Meningococcal Disease

Meningococcus (Neisseria meningitis)

Meningococcus bacteria cause several different infections besides meningitis. Meningococi can cause different forms of blood poisoning: septicemia, which is very severe; and meningococcemia, a milder form in which fever may be the only sign of infection. Meningococci can also cause pneumonia, arthritis, and infections of the heart, eye, or other parts of the body.

Meningitis is the most common form of meningococcal infection, accounting for about 75% of cases. Septicemia is the next common – 20% of cases – and the other infections make up the balance. All forms of meningococcal disease are medical emergencies and require immediate medical attention. Prompt diagnosis and treatment with antibiotics improves the change of a good outcome without complications. Septicemia is more dire. Less than one in twenty people die of meningococcal meningitis. Four to 8 in twenty die of septicemia. If shock – low blood pressure and blood circulation failure – occurs before treatment can be started, the death rate from meningococcal septicemia is more than twelve in twenty, or 60%.

100 to 400
Cases per year in Canada

The next most common group to be infected is teens and young adults from 15 to 24 years. After the age of 25, most people have developed a natural immunity and the annual rate of disease is one tenth that in infants. Most cases occur between December and April.

Two children hugging on a pathway

Symptoms often begin like a cold or flu with fever, headache, aches and pains in joints and muscles. They progress rapidly into much more severe effects. It is important to note that meningococcal septicemia and meningitis share some symptoms but there are significant differences.

A person with meningococcal septicemia will not likely have a headache, stiff neck, or neck pain. Septicemia infections almost always result in a rash; meningitis infection will sometimes cause a rash but not always. The rash, consisting of red spots or bruises, may appear anywhere on the body and may not develop until the disease is quite advanced. It is the most specific and most noticeable symptom of meningococcal septicemia, primarily because it does not fade under pressure.

To check for meningococcal rash, press the side of a colorless glass against the rash. If the redness does not fade with the pressure, the rash is likely meningococcal. Note that the redness may fade under pressure when the rash first appears, so it is wise to do the glass test more than once.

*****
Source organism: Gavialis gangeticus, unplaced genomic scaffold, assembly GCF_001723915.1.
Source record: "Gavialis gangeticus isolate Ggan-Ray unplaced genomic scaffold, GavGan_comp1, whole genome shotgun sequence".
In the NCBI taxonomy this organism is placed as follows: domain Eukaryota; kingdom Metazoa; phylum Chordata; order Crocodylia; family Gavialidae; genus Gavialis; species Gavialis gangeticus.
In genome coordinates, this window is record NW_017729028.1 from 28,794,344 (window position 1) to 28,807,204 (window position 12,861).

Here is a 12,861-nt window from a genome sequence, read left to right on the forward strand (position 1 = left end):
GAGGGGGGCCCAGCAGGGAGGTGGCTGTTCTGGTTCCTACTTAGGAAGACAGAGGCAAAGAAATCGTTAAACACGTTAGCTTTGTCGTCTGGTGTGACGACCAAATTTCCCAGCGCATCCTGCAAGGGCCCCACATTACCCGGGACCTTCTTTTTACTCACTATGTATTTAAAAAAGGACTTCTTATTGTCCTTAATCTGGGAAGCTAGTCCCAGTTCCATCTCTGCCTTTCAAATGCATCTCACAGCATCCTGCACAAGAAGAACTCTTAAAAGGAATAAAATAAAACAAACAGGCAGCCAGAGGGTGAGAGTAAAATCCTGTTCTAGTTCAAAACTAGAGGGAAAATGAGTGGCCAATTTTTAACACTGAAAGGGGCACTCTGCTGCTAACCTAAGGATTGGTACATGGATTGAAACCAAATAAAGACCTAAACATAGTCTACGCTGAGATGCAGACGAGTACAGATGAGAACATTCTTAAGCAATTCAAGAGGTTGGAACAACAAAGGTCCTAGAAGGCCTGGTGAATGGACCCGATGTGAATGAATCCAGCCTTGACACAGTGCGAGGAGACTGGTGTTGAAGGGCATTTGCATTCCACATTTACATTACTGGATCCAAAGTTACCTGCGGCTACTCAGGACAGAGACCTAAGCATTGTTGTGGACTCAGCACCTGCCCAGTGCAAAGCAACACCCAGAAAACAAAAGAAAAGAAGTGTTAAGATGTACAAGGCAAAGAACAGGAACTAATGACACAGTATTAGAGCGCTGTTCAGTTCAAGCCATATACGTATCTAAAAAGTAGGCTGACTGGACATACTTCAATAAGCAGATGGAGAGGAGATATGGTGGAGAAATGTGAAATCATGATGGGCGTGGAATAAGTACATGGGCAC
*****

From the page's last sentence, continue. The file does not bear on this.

Meningococcal Infection Symptoms    MeningitisSepticemia
Fever, usually high    yesyes
Cold hands and feet    yesyes
Drowsiness, impaired consciousness    yesyes
Irritability, fussiness, agitation yesyes
Severe headache    yesyes
Stiff neckyesno
Pain on moving neck     yesno
Rashnot alwaysyes
Rapid breathingrarelyyes
Pain in muscles and legsrarelyyes
Legs with a mild red rash on them
An early rash
severe rash on young child legs
A more advanced stage

Meningococcal bacteria spread through direct contact with secretions from the nose and throat of a person who is a carrier of the meningococcus. A carrier is a person who has the meningococci living on the surface of the lining of the nose and throat without having any symptoms or becoming ill. About 10 to 20 per cent of adolescents and adults carry the meningococcus bacteria in the back of their noses and throats, they are carrier who can spread the bacteria to others. These carrier infections may last up to six months or more.

Because the bacteria are fragile outside the body, spread from an infected carrier to another person requires close, direct physical contact through kissing, coughing or sneezing. The bacteria also spread through saliva. Sharing anything that comes in contact with the mouth can spread the bacteria from person to person – mouthpieces on musical instruments, drinking glasses, lipstick, eating utensils, toys and such can all spread the bacteria.

A sick person can spread the disease up to seven days before becoming ill and for one day after antibiotic treatment begins. Most illnesses are the result of contact with a healthy carrier rather than someone who is sick with meningococcal disease. Treatment is with antibiotics, usually penicillin. Other antibiotics may be given to protect individuals who have had contact with a case of meningococcal disease. There are effective vaccines to protect against most kinds of meningococcal disease.